Fixing broken axons — and spinal cords

Published May 1, 2020

In a spinal-cord injury, if axons are damaged that damage is permanent … or is it?

Temple University researchers have found a way to regrow broken or damaged axons — and that means spinal cord and optic nerve damage might be repairable.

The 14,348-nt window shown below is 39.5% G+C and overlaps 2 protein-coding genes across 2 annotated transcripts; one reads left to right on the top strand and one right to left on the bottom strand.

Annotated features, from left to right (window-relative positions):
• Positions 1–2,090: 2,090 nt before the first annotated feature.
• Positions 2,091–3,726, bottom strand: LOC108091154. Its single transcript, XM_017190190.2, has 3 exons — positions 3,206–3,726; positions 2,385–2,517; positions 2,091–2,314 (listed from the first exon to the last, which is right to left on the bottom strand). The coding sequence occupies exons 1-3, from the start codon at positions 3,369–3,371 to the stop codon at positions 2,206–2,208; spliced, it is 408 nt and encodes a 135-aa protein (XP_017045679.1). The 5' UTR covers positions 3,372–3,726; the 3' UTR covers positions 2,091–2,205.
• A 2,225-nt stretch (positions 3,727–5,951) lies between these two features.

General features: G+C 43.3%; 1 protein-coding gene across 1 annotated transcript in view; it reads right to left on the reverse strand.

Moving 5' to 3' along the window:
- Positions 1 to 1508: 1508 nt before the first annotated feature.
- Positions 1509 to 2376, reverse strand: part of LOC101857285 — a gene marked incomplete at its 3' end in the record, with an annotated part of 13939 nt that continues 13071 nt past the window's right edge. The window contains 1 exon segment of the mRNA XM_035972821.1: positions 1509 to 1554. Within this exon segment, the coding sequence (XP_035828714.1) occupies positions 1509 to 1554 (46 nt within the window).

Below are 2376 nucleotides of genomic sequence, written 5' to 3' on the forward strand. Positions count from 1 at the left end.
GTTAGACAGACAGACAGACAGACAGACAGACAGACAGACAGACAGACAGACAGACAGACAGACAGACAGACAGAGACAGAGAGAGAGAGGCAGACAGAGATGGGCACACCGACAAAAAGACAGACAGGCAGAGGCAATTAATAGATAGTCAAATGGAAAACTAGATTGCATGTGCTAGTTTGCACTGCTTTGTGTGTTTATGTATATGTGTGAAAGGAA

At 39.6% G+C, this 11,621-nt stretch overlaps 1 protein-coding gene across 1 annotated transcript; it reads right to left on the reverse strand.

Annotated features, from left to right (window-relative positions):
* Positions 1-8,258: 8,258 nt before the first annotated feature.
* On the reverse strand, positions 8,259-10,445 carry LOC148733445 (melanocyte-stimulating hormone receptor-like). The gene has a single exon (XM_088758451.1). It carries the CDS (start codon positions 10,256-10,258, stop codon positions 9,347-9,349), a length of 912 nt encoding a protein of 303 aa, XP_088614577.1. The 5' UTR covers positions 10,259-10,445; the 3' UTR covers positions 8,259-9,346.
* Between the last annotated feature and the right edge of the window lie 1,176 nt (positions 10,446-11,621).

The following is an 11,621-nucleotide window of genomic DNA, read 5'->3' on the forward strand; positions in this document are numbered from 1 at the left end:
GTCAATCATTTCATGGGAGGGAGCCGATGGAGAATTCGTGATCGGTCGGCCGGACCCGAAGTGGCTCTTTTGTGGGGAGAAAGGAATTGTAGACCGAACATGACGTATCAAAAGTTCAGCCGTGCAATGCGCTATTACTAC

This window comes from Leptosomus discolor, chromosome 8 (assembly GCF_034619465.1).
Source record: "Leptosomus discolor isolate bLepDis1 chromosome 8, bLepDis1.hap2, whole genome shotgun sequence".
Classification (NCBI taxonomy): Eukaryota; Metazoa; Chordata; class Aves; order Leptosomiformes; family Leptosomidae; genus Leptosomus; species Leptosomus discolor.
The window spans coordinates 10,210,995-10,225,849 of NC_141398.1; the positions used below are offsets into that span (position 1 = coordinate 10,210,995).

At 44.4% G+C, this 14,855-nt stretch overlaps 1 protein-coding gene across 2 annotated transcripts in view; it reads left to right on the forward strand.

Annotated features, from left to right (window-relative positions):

Simply put, injecting a molecule called Lin28 into mice with those injuries caused the axons to regrow.

In mice with spinal cord injury, Lin28 injection resulted in the growth of axons to more than three millimeters beyond the area of axon damage, while in animals with optic nerve injury, axons regrew the entire length of the optic nerve tract. Evaluation of walking and sensory abilities after Lin28 treatment revealed significant improvements in coordination and sensation.

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